Did you just move to Canada? As a new immigrant, there are several things you should do and know when you get to Canada. And this article is here to guide you on what you should do when you arrive Canada as a foreigner. The process might look overwhelming, but with this guide, you’ll be able to get things done quickly.
What You Should Do When You Arrive Canada As A Foreigner
Your first priority when you want to go to a new place is to find a place to stay. So when you arrive in Canada, you’ll need to find a place to reside immediately. Make arrangements for temporary housing before you arrive. Hotels and hostels are excellent choices for short-term lodging, and most enable you to book a room online. You may start looking at a more permanent option once you know where you’re going to reside.
2. Obtain Your SIN
You’ll need your Social Insurance Number, which is a nine-digit number, to work in Canada. It is comparable to the PPS number in Ireland, the National Insurance Number in the United Kingdom, the Social Security Number in the United States, or the Tax File Number in Australia. Your SIN will begin with a ‘9’ if you are on a temporary work visa in Canada.
You may apply for a SIN at any Service Canada location, and assuming the lines are low, you should be done in an hour. Make sure you bring your employment or study permit. A SIN may also be obtained online or by mail. However, these methods take a little longer. Obtaining a SIN should be completed during your first week in Canada.
3. Health Coverage
Citizens and permanent residents of Canada are eligible to apply for public health insurance. Each province and territory has its health insurance plan, so after you’ve decided on a province, do some research on what the provincial plan covers.
In certain provinces, new residents must wait up to three months before receiving government health insurance. While you wait, you might get private insurance to cover your requirements. You may also get private insurance to cover any treatments not covered by your province’s public plan. Some Canadian firms additionally provide their workers with additional health insurance coverage. For more information on obtaining health insurance, contact your provincial ministry of health.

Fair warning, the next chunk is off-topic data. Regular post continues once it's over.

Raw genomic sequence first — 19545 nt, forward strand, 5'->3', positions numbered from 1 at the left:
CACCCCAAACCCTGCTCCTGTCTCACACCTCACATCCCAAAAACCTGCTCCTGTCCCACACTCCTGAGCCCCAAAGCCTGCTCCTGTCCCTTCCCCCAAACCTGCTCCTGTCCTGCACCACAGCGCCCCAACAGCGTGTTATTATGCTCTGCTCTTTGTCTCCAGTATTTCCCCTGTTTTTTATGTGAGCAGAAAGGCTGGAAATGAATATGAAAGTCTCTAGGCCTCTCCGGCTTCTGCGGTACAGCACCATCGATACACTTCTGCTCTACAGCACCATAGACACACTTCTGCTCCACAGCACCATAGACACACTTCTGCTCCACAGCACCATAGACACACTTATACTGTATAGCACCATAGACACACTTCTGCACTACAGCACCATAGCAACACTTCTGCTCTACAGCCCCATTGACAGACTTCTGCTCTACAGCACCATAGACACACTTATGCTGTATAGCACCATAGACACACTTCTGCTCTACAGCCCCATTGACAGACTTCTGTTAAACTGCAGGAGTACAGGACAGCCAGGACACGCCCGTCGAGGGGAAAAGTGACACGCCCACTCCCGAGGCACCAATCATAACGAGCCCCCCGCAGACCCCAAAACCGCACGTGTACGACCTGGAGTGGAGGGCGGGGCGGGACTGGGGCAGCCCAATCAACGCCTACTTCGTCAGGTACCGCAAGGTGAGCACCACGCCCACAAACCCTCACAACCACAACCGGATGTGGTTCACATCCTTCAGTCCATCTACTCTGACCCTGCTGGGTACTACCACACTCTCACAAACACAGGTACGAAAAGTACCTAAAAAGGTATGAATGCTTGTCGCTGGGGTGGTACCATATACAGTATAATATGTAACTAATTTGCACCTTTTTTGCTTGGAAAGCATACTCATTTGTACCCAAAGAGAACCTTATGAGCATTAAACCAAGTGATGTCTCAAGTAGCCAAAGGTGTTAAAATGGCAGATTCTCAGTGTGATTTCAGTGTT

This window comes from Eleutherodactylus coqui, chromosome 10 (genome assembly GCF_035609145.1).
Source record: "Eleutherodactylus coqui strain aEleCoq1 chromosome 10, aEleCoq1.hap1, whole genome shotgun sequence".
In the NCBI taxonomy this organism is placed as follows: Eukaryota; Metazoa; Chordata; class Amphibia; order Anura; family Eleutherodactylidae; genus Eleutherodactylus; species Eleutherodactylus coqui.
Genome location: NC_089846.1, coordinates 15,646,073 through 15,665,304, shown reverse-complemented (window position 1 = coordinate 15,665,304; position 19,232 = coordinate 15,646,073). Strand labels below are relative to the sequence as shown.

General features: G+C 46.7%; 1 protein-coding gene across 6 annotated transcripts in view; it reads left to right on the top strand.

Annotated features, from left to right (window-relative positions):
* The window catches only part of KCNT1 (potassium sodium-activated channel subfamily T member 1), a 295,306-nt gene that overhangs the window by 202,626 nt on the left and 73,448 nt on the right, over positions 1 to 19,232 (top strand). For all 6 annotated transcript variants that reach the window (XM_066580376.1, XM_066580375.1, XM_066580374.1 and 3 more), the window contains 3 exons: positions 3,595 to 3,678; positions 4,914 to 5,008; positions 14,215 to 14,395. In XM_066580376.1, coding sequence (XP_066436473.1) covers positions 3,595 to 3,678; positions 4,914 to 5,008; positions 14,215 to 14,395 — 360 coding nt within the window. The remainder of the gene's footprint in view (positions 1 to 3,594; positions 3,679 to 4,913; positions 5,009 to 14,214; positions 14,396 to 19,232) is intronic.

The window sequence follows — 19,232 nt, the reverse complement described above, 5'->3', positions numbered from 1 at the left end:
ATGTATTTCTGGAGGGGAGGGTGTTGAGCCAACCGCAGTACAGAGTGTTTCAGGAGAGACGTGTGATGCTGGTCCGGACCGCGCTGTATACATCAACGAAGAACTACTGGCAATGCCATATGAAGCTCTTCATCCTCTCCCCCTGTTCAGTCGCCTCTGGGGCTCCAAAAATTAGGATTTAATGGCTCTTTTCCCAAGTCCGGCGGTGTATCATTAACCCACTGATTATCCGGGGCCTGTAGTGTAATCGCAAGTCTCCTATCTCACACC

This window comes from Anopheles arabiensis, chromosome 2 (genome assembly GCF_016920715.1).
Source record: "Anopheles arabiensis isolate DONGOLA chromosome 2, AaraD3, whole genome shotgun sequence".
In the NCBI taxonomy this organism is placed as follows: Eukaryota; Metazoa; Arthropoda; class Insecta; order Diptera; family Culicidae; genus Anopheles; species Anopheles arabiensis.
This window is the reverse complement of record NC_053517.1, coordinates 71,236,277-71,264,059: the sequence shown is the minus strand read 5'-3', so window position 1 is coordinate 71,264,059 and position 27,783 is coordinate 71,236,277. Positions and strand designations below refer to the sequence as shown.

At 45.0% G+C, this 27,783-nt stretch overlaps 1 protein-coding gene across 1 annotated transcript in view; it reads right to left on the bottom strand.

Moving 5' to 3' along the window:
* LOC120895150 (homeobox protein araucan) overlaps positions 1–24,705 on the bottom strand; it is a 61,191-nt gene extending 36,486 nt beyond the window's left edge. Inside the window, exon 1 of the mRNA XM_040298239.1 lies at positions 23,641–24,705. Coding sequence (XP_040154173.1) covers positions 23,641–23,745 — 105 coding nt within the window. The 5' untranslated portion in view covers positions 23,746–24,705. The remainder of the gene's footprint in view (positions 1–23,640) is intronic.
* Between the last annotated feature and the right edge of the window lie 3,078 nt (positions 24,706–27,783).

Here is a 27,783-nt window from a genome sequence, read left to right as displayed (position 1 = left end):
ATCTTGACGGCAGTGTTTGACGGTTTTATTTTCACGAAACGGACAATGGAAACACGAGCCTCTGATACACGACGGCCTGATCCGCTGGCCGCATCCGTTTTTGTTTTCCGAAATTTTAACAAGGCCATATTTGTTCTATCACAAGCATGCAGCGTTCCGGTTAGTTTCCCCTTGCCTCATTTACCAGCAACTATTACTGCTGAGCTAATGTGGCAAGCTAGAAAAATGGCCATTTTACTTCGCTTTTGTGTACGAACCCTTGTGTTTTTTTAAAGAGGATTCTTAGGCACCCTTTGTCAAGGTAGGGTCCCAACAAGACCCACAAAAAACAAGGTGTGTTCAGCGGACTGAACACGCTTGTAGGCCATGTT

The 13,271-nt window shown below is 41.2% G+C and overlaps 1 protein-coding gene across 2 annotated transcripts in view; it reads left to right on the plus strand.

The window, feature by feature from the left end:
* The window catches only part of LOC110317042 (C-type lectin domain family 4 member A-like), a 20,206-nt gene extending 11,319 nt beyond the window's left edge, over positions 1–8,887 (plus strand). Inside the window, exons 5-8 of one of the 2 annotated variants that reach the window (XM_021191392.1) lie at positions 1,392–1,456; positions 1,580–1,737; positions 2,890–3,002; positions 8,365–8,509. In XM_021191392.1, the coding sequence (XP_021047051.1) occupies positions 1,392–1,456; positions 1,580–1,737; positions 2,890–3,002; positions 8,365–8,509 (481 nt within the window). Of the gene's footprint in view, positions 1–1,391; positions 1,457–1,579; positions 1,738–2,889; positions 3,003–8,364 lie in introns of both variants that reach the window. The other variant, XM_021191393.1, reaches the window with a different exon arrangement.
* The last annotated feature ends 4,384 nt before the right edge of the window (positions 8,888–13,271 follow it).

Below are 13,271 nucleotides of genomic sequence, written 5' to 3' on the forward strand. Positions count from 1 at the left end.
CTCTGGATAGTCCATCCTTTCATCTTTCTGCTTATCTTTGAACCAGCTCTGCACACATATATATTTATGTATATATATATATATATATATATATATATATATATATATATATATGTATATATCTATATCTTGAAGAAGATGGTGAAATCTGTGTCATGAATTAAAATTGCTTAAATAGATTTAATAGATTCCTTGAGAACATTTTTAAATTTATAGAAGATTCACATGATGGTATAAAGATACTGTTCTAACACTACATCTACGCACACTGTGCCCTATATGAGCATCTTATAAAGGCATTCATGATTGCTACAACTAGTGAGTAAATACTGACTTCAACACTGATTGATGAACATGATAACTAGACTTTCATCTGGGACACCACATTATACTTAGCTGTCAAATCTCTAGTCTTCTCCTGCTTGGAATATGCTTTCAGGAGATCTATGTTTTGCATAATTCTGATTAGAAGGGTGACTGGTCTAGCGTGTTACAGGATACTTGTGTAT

4. Canadian Bank Account
You should create a bank account in Canada as soon as possible. You may create a personal bank account in Canada even if you don’t have a job, don’t have a permanent residence, don’t have any money to deposit, have a bad credit rating, or have been bankrupt. You only need to visit a bank and provide proper personal identification. The bank teller will be able to help you through the procedure, and many banks offer services designed exclusively for immigrants to Canada.
5. Purchase A Cell Phone
It’s not fun to spend time researching and comparing phone plans. It’s much worse when you’re jet-lagged and eager to explore new surroundings. However, if you have a local data plan and can use Google Maps, this exploration will be significantly simpler. The sooner you buy a local phone, the less you’ll have to pay roaming fees from your home operator. And, if you’re on a two-year visa and seeking a two-year contract, you’ll want to align these as much as possible. Remember that caller ID and even accepting local calls might entail fees.
6. Get Involved In Your Community
Moving to a new neighborhood may be intimidating, particularly if you don’t know anybody. Making new friends will not only make you feel at home, but it will also help you expand your professional network and find employment in Canada. There are immigrant-serving groups that may assist newcomers in connecting with other immigrants or Canadians. You may also volunteer in community centers, schools, or philanthropic groups in your area. There are several ways to become engaged; look for events you may join to meet individuals who share your interests.
7. Take It Easy
When you get to Canada, you won’t know where to get your daily necessities. You’ll periodically battle with the realization that your whole support network is located across many time zones. And the tedium of apartment seeking will not compensate for the months of Utopian imagining you had while planning this whole experience.
That’s OK. Remember that it’s natural to feel irritable when you’re exhausted, and it’s normal to miss having your own bed after a few weeks in a hostel. Don’t beat yourself up over it, and keep in mind that other passengers are in the same situation.
What You Should Know Before Moving To Canada
Canada Is Large
Canada has a land area of approximately 10 million square kilometers; it is the world’s second-biggest. If it doesn’t make sense to you, consider this: the United Kingdom could fit into Canada more than 40 times.